The number of women on Sutherland Shire Council could double at the December 4 election.
Only three of the 15 councillors elected in 2016 were women - Liberals Carol Provan and Marie Simone in A Ward and Labor's Diedree Steinwall in D Ward.
At the upcoming election, at least five women candidates from the major parties are considered certainties and they could well be joined by two others.
A new entrant to council politics is Pam Brown, the former chief executive of the Kookaburra Kids Foundation, which supports children living in families affected by mental illness.
Ms Brown helped build the organisation, which was started by Dianne Madden in 2002, into a trusted national charity.
Ms Brown, who was the Sutherland Shire Citizen of the Year in 2017, heads a new team of independents in B Ward and is rated a strong chance of being elected.
Two of the three B Ward positions are certain to be filled by sitting Labor councillor Jack Boyd and Liberal Party newcomer Louise Sullivan, the president of Netball NSW.
The third spot is expected to be fought out by Ms Brown and sitting Liberal councillor and former mayor Kent Johns.
Other women who are expected to be elected include Carol Provan and Marcelle Elzerman (both Liberals, A Ward), Jennifer Armstrong (Labor, C Ward) and Diedree Steinwall (Labor, D Ward).
Several women are in contention in E Ward where only one sitting councillor Peter Scaysbrook is standing again.
They include Deborah Cansdell (Labor), Jill Deering (Liberal), Laura Cowell (Shire Sports Independents) and Georgia Steele (independent).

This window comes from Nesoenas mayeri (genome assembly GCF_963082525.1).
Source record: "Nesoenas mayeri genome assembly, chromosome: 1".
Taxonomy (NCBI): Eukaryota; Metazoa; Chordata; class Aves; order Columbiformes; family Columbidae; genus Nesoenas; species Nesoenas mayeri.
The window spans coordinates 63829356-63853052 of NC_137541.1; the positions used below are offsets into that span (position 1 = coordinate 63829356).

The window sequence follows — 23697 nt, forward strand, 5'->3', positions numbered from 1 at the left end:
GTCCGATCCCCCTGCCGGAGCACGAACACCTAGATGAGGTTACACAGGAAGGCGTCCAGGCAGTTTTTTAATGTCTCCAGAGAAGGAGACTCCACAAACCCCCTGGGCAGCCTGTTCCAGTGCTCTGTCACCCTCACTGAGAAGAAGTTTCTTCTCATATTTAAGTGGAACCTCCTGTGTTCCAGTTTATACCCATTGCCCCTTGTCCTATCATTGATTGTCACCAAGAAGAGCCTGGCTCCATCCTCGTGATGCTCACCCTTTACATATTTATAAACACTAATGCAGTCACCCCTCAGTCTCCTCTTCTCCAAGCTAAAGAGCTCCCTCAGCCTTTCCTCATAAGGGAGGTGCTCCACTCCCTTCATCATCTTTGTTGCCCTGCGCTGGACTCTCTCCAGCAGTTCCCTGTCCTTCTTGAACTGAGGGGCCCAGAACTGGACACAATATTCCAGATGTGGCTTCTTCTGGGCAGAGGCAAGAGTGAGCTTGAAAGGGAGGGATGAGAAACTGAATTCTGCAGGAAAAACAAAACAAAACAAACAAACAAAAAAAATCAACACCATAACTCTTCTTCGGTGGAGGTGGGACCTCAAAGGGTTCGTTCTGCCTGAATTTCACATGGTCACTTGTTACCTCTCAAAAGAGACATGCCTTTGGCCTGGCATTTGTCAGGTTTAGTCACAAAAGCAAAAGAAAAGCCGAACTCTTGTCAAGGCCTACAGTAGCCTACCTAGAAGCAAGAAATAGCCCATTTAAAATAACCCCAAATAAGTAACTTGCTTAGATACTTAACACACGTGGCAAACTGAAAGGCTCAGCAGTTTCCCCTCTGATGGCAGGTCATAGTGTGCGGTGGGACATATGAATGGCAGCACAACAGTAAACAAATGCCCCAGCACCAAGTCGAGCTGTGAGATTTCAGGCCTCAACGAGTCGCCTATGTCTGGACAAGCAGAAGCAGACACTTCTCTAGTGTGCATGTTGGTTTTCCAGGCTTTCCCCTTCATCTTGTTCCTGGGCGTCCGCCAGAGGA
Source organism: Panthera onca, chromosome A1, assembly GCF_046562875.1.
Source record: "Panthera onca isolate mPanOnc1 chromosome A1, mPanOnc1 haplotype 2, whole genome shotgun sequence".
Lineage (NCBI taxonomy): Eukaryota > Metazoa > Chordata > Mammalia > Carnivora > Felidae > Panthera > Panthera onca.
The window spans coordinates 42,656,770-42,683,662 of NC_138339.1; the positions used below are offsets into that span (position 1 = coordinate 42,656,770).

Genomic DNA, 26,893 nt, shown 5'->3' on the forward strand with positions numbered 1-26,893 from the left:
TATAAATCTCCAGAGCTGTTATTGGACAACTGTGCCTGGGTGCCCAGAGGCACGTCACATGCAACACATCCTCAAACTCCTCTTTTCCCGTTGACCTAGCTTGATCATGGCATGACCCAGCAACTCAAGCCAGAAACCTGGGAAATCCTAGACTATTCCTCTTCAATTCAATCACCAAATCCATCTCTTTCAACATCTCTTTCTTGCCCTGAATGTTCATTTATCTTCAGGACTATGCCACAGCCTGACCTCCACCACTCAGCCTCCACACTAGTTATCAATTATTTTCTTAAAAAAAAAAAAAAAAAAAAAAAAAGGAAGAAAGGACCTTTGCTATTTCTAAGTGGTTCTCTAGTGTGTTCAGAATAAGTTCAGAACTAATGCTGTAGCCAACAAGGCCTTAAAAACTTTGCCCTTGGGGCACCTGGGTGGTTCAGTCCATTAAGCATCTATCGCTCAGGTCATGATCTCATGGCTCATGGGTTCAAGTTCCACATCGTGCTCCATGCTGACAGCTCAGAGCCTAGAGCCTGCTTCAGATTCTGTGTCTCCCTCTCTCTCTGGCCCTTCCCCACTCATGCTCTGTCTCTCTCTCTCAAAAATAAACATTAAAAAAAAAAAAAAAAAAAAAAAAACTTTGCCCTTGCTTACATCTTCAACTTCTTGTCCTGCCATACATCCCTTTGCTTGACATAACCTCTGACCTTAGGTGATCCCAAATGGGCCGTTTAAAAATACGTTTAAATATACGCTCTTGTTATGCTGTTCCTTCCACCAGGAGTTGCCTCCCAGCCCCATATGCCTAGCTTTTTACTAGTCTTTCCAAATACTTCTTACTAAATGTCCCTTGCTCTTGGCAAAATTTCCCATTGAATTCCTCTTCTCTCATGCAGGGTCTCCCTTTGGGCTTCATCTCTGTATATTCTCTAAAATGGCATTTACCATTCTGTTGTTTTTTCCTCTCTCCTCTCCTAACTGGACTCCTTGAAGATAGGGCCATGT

Nominations for the election open on October 25 and Minister for Local Government Shelley Hancock is urging women keen to make a difference to consider standing.
"My advice to any woman considering a role with their local council is just to go for it," Mrs Hancock said.
"The participation of women in public life is essential for the development and advancement of women, and the time has come for women to close the gender-gap on local councils.
"As a former councillor, who proudly served 17 years on Shoalhaven City Council, I understand all too well the issues female councillors, and potential councillors face.
"It is my hope, we can begin to dismantle entrenched barriers, stereotypes and assumptions that impede women's ability to play a central role in public life.
"Councils are the level of government closest to the community and can make a huge difference to residents. We need women from all walks of life."
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